3311_Khaled Mashaal face shot.
(photo credit: ASSOCIATED PRESS)
DAMASCUS, Syria — Only minor issues remain for a full reconciliation between Hamas and Fatah, Hamas leader in Damascus Khaled Mashaal said Monday.
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Mashaal did not give details but said the two sides have taken "serious and real steps" toward reconciliation and would meet in Cairo early October for more talks.
Repeated efforts to reconcile the two sides have failed. Breakthroughs have been heralded before, only to fizzle. Reconciliation would likely require major concessions, including the integration of rival security forces and new elections — issues the group has shown little interest in compromising on so far.
Hamas opposes peace talks with Israel and has threatened to spoil the
latest round with violence.
Palestinians have been bitterly divided since Hamas seized Gaza in 2007,
leaving Western-backed Palestinian Authority President Mahmoud Abbas'
Fatah movement only in control of the West Bank.
Reconciliation between the factions is important because Abbas needs a
unanimous stance in the newly relaunched negotiations with Israel.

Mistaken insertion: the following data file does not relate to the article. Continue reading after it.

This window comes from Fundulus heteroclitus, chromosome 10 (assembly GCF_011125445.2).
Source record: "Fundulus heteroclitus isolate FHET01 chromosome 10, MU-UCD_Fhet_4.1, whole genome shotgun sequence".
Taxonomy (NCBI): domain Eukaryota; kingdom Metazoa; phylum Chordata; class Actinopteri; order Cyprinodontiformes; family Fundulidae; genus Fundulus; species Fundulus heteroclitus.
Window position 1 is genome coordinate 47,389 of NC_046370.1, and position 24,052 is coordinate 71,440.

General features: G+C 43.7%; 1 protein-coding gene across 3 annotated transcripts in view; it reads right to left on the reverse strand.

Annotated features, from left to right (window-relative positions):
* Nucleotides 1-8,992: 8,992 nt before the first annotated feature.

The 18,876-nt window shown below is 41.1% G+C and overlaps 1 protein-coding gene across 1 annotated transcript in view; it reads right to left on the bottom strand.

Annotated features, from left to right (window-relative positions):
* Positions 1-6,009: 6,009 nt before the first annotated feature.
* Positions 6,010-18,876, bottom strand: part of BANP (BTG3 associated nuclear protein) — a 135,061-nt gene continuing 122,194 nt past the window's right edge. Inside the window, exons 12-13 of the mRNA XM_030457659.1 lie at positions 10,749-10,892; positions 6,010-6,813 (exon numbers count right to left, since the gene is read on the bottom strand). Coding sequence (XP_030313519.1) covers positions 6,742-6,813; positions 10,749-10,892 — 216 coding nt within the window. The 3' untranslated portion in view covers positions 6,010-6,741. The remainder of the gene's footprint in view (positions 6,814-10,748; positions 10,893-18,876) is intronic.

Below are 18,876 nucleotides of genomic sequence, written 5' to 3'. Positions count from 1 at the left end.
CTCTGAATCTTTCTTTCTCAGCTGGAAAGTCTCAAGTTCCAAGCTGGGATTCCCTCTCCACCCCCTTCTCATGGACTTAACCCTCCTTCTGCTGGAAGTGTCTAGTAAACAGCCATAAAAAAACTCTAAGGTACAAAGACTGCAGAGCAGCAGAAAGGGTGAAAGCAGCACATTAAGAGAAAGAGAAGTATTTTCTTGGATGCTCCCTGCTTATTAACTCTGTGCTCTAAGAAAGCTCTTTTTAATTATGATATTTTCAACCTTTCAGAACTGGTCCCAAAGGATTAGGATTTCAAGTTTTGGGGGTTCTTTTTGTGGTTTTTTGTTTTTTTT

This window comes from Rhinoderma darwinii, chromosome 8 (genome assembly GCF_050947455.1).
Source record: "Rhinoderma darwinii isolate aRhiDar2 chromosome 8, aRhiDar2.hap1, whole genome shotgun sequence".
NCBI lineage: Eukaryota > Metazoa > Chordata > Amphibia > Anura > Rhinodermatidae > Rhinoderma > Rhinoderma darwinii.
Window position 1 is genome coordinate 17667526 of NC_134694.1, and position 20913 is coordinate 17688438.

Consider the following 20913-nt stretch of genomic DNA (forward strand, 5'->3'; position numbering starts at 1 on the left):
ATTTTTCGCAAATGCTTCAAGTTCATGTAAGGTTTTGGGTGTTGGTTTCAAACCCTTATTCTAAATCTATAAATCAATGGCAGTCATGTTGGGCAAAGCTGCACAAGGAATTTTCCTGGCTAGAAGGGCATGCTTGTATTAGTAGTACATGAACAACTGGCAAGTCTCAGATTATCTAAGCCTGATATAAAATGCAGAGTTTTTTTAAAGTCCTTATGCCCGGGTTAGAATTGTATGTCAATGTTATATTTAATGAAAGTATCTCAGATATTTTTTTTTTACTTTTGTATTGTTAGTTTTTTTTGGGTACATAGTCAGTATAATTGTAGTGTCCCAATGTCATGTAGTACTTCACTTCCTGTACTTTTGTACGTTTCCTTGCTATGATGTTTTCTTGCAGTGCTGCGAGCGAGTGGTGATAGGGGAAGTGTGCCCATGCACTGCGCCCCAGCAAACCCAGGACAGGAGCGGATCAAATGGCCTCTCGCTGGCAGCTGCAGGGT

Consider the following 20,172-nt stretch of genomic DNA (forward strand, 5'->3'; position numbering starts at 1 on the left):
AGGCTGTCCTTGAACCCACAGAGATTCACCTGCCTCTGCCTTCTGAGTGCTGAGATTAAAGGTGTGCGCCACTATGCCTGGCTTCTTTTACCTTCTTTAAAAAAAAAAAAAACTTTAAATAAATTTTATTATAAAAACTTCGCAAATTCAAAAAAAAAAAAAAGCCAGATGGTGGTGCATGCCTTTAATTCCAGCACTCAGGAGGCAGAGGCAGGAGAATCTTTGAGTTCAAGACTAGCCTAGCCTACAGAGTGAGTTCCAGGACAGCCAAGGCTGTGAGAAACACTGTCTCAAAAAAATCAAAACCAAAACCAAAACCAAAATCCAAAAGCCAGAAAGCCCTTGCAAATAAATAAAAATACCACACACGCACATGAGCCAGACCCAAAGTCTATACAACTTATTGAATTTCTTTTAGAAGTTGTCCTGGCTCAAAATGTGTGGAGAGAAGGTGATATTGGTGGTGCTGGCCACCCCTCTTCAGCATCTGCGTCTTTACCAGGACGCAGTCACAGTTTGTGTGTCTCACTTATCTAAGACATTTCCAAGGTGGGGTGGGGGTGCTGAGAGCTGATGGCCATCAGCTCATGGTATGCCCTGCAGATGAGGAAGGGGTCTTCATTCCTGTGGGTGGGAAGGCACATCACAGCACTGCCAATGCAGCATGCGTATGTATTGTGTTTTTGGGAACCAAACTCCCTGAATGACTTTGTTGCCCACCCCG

"The best way to respond to the Zionist extremism is achieving
reconciliation," Mashaal told a meeting of Arab parliamentarians in
The rival sides had said Saturday they agreed on steps to end divisions.
The agreement came during a four-hour meeting that ended early Saturday
between two delegations headed by Mashaal and senior Fatah official
A joint statement issued after the talks said the two sides have reached
an understanding on "the majority of points of difference." It gave no
details, but the sides have differed over control of Palestinian
security forces and the date for parliamentary and presidential
Egypt has been trying to reconcile the rivals and hosted several rounds
of powersharing talks in Cairo last year. Egypt had proposed Palestinian
presidential and legislative elections be held in the first half of
2010 and that the security forces be reorganized under Abbas' authority.
Hamas and several other Syria-based Palestinian factions rejected the
proposal because it did not state that the Palestinians have the right
to "resist Israeli occupation." Fatah accepted the Egyptian plan.